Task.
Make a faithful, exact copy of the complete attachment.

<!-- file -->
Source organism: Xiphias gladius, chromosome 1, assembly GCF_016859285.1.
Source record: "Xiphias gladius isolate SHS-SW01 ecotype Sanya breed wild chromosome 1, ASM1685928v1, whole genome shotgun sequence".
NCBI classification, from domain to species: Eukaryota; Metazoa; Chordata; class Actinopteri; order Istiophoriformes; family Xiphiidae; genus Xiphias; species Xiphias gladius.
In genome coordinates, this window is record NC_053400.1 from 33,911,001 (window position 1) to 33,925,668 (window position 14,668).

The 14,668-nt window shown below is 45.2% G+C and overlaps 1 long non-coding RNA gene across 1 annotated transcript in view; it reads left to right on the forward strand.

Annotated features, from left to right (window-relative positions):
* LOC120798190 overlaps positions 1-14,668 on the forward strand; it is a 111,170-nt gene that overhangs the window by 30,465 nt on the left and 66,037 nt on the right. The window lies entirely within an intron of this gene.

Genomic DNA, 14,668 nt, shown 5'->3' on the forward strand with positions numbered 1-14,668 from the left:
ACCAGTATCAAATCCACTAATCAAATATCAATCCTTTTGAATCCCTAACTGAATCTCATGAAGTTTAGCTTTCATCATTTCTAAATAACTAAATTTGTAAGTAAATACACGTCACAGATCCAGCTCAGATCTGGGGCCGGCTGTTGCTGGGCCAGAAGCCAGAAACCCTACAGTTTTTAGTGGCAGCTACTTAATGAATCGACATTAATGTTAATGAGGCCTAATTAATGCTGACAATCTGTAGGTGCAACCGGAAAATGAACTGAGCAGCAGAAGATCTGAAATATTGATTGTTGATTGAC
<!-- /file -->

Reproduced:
Source organism: Xiphias gladius, chromosome 1, assembly GCF_016859285.1.
Source record: "Xiphias gladius isolate SHS-SW01 ecotype Sanya breed wild chromosome 1, ASM1685928v1, whole genome shotgun sequence".
NCBI classification, from domain to species: Eukaryota; Metazoa; Chordata; class Actinopteri; order Istiophoriformes; family Xiphiidae; genus Xiphias; species Xiphias gladius.
In genome coordinates, this window is record NC_053400.1 from 33,911,001 (window position 1) to 33,925,668 (window position 14,668).

The 14,668-nt window shown below is 45.2% G+C and overlaps 1 long non-coding RNA gene across 1 annotated transcript in view; it reads left to right on the forward strand.

Annotated features, from left to right (window-relative positions):
* LOC120798190 overlaps positions 1-14,668 on the forward strand; it is a 111,170-nt gene that overhangs the window by 30,465 nt on the left and 66,037 nt on the right. The window lies entirely within an intron of this gene.

Genomic DNA, 14,668 nt, shown 5'->3' on the forward strand with positions numbered 1-14,668 from the left:
ACCAGTATCAAATCCACTAATCAAATATCAATCCTTTTGAATCCCTAACTGAATCTCATGAAGTTTAGCTTTCATCATTTCTAAATAACTAAATTTGTAAGTAAATACACGTCACAGATCCAGCTCAGATCTGGGGCCGGCTGTTGCTGGGCCAGAAGCCAGAAACCCTACAGTTTTTAGTGGCAGCTACTTAATGAATCGACATTAATGTTAATGAGGCCTAATTAATGCTGACAATCTGTAGGTGCAACCGGAAAATGAACTGAGCAGCAGAAGATCTGAAATATTGATTGTTGATTGAC